I’ve always been a big fan of the Internet of Things, especially after Kevin Kelly’s TED lecture a few years back. After seeing this nice infographic done by Intel, I can only acknowledge we’re still in a very early stage of this idea.
Most types of devices you see (check the top right corner) are display devices, meaning they’ll present online content on a display, either “raw” as in a browser, or translated to an application like a game or a navigation system.
The real power of the Internet of Things will come when less obvious objects are connected to the internet. For example shoes, fridges, coffee machines, wardrobes, tooth brushes, doors, light switches… I’m sure there are shoes that go online already (Nike+ for example), coffee machines that make coffee based on the weather found online, tooth brushes that share your amount of turns and light switches that you can switch on and off from your smartphone. Yet these are hardly mainstream nor have they unveiled the true potential of the Internet Of Things.
If you think about all new technologies that are coming up in the coming months: 4G networks, RFID or NFC particularly, better face, object and voice recognition, … Combining that with faster processors, high resolution displays, longer battery life, … And putting that all into more objects we use every day, I think you can agree we’ve got some very exciting times ahead of us! The Internet of Things has only just started…

castemelijn:

I’ve always been a big fan of the Internet of Things, especially after Kevin Kelly’s TED lecture a few years back. After seeing this nice infographic done by Intel, I can only acknowledge we’re still in a very early stage of this idea.

Most types of devices you see (check the top right corner) are display devices, meaning they’ll present online content on a display, either “raw” as in a browser, or translated to an application like a game or a navigation system.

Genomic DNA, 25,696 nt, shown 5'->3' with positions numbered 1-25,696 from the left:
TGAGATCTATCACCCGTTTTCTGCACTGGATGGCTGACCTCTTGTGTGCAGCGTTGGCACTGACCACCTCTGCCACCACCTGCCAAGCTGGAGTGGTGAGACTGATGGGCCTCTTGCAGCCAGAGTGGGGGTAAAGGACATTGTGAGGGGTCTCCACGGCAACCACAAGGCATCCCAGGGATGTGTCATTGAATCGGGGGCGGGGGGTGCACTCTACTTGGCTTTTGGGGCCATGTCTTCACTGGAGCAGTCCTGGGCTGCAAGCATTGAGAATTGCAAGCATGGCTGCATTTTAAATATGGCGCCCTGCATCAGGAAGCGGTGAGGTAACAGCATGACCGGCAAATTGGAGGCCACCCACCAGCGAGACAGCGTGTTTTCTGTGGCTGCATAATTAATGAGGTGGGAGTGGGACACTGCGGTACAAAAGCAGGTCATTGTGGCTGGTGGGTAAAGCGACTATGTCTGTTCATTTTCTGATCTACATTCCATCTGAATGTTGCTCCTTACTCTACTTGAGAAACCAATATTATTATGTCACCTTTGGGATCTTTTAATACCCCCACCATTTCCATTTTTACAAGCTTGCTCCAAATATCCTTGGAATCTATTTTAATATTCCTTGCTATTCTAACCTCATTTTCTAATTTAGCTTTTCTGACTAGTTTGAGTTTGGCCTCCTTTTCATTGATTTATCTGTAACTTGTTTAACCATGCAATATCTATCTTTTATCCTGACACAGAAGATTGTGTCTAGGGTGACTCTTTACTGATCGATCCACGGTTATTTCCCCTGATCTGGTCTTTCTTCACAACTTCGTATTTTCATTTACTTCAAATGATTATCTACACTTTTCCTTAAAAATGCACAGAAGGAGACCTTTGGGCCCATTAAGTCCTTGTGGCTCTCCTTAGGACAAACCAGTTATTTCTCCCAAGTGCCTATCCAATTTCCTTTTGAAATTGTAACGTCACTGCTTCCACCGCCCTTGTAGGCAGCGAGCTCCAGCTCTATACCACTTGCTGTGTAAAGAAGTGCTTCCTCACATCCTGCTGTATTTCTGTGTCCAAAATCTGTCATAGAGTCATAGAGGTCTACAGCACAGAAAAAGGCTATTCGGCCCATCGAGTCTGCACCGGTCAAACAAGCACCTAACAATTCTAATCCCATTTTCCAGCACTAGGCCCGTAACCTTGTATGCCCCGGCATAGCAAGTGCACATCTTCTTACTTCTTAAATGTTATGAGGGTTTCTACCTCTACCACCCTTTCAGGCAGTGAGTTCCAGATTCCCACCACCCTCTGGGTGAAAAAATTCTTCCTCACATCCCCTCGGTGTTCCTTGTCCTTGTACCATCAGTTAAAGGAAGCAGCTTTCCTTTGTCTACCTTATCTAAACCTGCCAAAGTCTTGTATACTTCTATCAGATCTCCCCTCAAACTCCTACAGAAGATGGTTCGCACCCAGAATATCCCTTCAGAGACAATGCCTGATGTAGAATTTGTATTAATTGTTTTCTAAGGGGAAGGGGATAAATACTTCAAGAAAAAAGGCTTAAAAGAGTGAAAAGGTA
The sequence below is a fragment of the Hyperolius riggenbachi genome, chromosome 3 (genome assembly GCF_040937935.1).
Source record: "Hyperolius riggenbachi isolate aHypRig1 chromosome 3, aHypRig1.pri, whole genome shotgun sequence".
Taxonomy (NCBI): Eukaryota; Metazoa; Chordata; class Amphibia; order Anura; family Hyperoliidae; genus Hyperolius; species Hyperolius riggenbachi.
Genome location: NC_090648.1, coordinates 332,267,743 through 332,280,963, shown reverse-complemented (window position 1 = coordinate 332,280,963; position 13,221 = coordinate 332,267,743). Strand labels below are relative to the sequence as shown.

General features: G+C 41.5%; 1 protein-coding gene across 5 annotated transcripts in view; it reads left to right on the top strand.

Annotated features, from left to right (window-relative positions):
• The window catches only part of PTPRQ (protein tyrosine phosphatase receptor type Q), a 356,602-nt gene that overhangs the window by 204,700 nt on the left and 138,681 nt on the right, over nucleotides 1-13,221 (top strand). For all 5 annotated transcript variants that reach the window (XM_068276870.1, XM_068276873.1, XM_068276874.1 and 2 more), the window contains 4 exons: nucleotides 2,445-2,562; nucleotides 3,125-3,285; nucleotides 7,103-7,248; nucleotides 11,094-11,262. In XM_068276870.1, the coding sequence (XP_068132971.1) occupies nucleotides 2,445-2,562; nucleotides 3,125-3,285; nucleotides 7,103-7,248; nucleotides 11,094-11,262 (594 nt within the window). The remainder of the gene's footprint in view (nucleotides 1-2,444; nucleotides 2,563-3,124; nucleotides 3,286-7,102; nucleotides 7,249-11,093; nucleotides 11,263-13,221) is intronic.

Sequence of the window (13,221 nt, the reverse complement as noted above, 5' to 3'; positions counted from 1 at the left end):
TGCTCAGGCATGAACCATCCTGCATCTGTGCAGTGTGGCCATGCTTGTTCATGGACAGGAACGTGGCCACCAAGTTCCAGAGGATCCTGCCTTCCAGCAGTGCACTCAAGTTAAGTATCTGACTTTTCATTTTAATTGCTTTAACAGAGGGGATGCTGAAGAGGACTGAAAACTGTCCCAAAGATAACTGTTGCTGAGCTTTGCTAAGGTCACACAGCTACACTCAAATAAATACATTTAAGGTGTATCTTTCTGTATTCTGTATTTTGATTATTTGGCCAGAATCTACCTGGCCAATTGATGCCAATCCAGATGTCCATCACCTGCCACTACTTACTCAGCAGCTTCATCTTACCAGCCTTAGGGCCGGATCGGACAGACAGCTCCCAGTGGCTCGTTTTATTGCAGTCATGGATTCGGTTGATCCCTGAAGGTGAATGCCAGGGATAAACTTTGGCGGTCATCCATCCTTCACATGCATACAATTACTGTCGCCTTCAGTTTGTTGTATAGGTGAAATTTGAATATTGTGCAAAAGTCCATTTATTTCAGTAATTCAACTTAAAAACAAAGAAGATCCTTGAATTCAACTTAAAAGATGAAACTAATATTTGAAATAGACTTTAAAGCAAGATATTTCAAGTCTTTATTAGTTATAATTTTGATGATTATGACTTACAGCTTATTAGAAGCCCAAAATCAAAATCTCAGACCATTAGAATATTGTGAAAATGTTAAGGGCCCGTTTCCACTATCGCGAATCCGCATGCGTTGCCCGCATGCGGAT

The real power of the Internet of Things will come when less obvious objects are connected to the internet. For example shoes, fridges, coffee machines, wardrobes, tooth brushes, doors, light switches… I’m sure there are shoes that go online already (Nike+ for example), coffee machines that make coffee based on the weather found online, tooth brushes that share your amount of turns and light switches that you can switch on and off from your smartphone. Yet these are hardly mainstream nor have they unveiled the true potential of the Internet Of Things.

If you think about all new technologies that are coming up in the coming months: 4G networks, RFID or NFC particularly, better face, object and voice recognition, … Combining that with faster processors, high resolution displays, longer battery life, … And putting that all into more objects we use every day, I think you can agree we’ve got some very exciting times ahead of us! The Internet of Things has only just started…

castemelijn:

SmartHat Developers Hope to Make Construction Sites Safer - RFID Journal
Researchers at Georgia Tech and Duke University have developed  and tested an energy-harvesting EPC Gen 2 RFID tag and reader designed  to alert workers and equipment operators in the event of an imminent  collision.
A team of researchers at the Georgia Institute of Technology’s Real-time Automated Project Information and Decision Systems (RAPIDS) laboratory and Duke University have completed testing of an energy-harvesting radio frequency identification system that, when tags are attached to hard hats, can issue an alert in  the event that heavy equipment is moving too close to a worker on a  construction site. The solution is unique, in that the tag can operate  from power stored on a built-in capacitor,  enabling the tag to be smaller than it would have been if it had a  battery, while also ensuring that the system does not fail due to  batteries requiring replacement.

SmartHat Developers Hope to Make Construction Sites Safer - RFID Journal

Researchers at Georgia Tech and Duke University have developed and tested an energy-harvesting EPC Gen 2 RFID tag and reader designed to alert workers and equipment operators in the event of an imminent collision.